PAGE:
Today, these two terms represent two of the hottest trends in tech – however, we can hardly talk about one without the other. All data is big and nearly all intelligence – artificial but combine the computing power and insights of the two and you’re in for an accelerated disruption of many industries that still rely on traditional methods of collecting, analyzing and using customer data.
AI in a nutshell
Even though artificial intelligence has been around for decades, it is as of late that society is realizing its true potential of ruling the world one day not too far off in the future, and making many human jobs obsolete. Without having big data at its fingertips, however, AI would simply be like a Ferrari without fuel – powerful but static. The way AI works is by recognizing patterns in data that could be about anything: customer behavior, market performance, industrial output, and by doing so – offering unprecedented insights and solutions based on the most advantageous outcome, given the circumstances. For this to work well, the parameters of the question or challenge at hand have to be well-defined and the data, upon which the predictive algorithms of AI need in order to function, must be high-quality, plentiful and well-structured. Lo and behold the data scientist – the underappreciated, lone nerd who engineers algorithms, scripts, hosting and database infrastructure to help individuals and companies make the best of the available data. At the root of his success sit both great data and the tools to make sense of it.
Bid data without AI
The challenge of the hard-working data nerd we described, before the emergence and advances in AI took place, was to cook the data and make something sensible out of it. Even if all imaginable valuable insights were collected, qualified, enriched and stored perfectly, any human or team of humans would be hard pressed to gather sophisticated intelligence out of millions of rows and columns containing nothing but text and numbers. Some graphical representations could be produced and smart rules set up for things like management or investor reporting, marketing automation or financial forecasting but, in essence, the data would remain raw until more robust, data-driven predictive analytics could comb through it during millions of iterations and detect certain patterns of statistical significance across groups of similar demographics, for example.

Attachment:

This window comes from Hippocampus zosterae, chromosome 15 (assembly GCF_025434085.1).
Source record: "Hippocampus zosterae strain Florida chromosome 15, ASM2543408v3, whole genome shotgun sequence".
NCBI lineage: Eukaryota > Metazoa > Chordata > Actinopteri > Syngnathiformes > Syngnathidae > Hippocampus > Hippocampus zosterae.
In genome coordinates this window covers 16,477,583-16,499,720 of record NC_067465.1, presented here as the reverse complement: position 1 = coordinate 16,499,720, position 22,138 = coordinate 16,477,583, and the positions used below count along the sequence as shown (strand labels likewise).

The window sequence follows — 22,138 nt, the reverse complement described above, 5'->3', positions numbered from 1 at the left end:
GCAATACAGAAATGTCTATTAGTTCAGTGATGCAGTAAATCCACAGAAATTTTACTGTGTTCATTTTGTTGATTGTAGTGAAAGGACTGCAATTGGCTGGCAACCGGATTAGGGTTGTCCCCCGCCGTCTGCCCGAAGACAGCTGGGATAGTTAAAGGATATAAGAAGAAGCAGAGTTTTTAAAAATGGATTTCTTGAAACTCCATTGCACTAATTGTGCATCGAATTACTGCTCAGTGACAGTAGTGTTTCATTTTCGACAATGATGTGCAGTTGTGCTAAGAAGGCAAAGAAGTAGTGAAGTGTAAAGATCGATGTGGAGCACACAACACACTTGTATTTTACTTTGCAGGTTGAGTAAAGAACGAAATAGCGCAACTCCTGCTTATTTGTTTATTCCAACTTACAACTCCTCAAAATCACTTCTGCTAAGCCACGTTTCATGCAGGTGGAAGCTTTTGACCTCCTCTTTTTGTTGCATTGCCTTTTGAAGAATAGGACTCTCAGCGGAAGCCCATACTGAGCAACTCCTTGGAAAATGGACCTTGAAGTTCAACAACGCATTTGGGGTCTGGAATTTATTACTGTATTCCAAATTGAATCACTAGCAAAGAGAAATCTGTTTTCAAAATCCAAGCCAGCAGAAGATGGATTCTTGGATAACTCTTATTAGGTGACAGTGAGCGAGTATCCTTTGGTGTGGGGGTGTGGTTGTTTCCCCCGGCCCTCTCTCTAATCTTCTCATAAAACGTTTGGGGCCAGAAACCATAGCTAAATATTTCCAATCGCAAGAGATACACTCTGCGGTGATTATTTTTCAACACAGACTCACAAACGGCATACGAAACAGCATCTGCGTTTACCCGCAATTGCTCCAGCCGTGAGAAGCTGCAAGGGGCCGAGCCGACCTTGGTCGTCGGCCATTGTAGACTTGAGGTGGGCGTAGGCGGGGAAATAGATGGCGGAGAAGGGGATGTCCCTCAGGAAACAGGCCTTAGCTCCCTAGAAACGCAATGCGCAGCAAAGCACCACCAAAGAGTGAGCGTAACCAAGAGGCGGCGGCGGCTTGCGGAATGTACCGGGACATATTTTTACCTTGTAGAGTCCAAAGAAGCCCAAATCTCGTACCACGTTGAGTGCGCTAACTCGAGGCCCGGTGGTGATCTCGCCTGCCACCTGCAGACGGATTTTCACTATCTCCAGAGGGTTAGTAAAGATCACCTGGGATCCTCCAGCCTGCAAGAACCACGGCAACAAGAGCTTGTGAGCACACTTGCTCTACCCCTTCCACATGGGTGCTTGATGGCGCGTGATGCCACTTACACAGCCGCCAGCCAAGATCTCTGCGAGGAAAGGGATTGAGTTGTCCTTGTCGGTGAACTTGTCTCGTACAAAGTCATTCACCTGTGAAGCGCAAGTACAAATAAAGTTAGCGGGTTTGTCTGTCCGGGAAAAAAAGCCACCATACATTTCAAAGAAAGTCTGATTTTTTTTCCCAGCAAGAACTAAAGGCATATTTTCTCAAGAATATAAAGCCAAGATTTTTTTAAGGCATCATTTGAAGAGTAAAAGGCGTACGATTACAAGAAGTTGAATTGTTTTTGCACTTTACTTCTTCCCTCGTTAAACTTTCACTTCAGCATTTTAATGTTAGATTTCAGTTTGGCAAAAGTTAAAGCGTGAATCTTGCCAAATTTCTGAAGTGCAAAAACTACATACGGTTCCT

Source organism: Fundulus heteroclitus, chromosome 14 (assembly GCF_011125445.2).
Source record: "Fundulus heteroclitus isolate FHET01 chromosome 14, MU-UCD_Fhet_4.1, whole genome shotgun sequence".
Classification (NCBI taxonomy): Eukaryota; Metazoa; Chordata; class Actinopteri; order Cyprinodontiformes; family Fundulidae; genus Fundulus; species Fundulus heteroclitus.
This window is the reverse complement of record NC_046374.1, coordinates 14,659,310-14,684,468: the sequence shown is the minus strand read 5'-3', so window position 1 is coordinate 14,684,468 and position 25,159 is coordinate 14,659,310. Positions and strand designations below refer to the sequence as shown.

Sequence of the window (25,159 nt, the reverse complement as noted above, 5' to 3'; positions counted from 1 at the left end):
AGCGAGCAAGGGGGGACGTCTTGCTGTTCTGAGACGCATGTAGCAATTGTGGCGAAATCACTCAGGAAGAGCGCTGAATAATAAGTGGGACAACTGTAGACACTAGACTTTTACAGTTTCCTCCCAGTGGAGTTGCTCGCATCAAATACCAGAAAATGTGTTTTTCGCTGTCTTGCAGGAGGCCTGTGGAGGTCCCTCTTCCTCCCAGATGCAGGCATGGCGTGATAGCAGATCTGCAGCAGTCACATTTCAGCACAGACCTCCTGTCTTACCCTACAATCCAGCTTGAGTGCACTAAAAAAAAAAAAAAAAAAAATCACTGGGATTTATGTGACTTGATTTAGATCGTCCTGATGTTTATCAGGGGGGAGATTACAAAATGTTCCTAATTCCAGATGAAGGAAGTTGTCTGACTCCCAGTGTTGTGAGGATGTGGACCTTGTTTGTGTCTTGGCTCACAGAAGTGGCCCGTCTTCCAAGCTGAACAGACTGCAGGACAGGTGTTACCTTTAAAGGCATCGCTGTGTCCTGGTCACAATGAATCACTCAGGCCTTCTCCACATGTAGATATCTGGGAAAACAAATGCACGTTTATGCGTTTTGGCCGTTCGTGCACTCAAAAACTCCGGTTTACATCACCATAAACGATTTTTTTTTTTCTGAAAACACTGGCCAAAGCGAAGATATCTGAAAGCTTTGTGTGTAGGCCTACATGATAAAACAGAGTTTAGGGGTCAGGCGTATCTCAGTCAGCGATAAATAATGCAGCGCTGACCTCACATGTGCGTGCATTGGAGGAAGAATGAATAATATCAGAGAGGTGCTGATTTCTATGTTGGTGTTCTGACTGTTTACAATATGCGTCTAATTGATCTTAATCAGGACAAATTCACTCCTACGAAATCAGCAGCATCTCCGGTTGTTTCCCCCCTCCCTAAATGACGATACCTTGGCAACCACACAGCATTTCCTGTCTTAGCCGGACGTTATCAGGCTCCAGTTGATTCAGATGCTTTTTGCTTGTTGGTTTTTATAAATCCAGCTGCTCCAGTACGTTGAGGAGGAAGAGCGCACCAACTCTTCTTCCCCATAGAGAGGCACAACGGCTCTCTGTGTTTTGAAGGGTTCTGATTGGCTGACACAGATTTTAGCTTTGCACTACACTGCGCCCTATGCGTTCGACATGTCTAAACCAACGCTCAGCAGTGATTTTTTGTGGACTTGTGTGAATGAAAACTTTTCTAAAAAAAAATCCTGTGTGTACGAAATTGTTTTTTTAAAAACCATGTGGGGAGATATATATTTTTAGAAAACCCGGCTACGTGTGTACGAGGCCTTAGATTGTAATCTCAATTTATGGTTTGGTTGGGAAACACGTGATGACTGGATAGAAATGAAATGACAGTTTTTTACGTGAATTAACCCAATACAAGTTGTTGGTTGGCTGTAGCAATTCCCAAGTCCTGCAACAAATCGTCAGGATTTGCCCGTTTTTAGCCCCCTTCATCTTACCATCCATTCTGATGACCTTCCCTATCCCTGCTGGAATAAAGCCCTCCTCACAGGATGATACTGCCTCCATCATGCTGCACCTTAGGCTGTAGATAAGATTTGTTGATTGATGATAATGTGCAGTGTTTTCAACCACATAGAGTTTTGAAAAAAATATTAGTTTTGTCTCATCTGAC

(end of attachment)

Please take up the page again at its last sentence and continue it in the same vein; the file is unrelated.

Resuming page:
Turning data into intelligence
Naturally, the biggest advances in AI stem from data-laborious algorithms collectively dubbed as machine learning. AI needs to be fed copious amounts of data so that the mechanism behind it can build, train, test and retrain the machine’s “brain.” Due to the complex setup and running of this process, its utility so far has been restricted to investment-rich industries, like banking, financial services or politics. Entry barriers for smaller players are still too high, which is limiting innovation in some areas and fostering it immensely in others. In the lack of proprietary data, organisations new to AI are commonly training their AI on publicly available datasets, which isn’t ideal due to built-in biases spread even wider by the popularity of this technique. A challenge for all ecosystem participants, and mostly for those without deep pockets, would certainly include building more robust publicly available and inexpensive incubator-like infrastructure, in which even smaller players can get up-to-speed relatively quickly and easily.
Innovation in AI
The ability to make data work for you and your organisation is the basis of AI and it has translated into sizeable financial benefits for companies like Netflix, Google, Amazon and BMW, who recognised its potency early on in the game and were able to build their businesses around ubiquitous data.
Get it right and you can reengineer your entire value chain: improving design, production process, time-to-market and last but not least, costs. When a business is agile and, at the same time, able to recognize micro- and macro-trends before anyone else, the sky is the limit for its success: entice and predict purchases, drive customer loyalty, improve service, and drive out less dynamic competitors over time. Stay behind the data game and you risk being rendered obsolete in a few years’ time.
Baby steps towards making big data + AI work for you
If you still haven’t started dabbling into machine learning, our recommendation is to start gradually by building your datasets, collecting and measuring potential insights anywhere you can: on your website, social media channels, apps, offline events, etc. Doing this will be your first large step towards making sense of the data you’ve collected in a few years’ time when AI algorithms will likely be more sophisticated and widely available, even to smaller industry.
Copywriter: Ina Danova